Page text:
Manitoba Agriculture Minister Blaine Pedersen has thrown cold water on the reforms Canadian farmers have sought for years to improve AgriStability.
“We are not going there any time soon just because of the cost implications for the Prairie provinces,” he said in an interview June 11.
Asked if Manitoba farmers should stop lobbying for the changes, Pedersen replied: “This will be what the discussions will be over the next couple of years (as a new federal-provincial agricultural agreement is developed). It will continue to ramp up and we have to look at all the options and we’re asking for farmers to participate in this too and be open to options here too.”
It’s time for the Manitoba and federal governments to be candid, Keystone Agricultural Producers (KAP) president Bill Campbell said in response.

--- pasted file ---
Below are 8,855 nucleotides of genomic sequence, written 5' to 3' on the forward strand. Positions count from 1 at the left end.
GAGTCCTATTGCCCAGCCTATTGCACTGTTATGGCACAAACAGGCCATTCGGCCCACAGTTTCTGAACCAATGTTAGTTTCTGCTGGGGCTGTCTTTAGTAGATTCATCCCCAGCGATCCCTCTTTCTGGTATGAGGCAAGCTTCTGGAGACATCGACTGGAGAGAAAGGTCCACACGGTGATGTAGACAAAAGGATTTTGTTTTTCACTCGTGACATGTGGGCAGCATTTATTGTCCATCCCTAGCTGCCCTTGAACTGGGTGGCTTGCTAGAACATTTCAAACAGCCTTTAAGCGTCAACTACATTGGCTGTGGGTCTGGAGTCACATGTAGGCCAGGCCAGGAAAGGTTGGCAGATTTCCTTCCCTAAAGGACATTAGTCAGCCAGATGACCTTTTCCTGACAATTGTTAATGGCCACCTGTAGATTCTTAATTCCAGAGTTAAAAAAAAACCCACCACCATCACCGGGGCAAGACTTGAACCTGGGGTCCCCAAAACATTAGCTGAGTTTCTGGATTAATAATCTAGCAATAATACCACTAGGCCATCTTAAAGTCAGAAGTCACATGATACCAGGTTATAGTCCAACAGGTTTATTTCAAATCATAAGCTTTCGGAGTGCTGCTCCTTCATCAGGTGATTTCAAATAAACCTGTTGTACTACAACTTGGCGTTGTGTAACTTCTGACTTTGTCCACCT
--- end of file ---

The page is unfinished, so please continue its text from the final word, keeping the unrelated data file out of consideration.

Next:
“So if you’re (government) not going to support us just let us know,” Campbell said in an interview June 11.
“If you’re not willing to invest like the Americans have, just let the people know then we can make our business decisions and exit and liquidate and find different jobs…”
To be fair, Pedersen didn’t rule out continuing existing farm supports or improving them. However, he did say restoring AgriStability’s payout trigger to an 85 per cent instead of the current 70, and eliminating the reference margin limit, would cost Manitoba, Saskatchewan and Alberta governments millions of dollars more.
Pedersen has been critical of AgriStability in the past, describing it as “a broken wheel,” in a March 6 interview, noting it doesn’t work well for cattle producers, and is complex and unpredictable.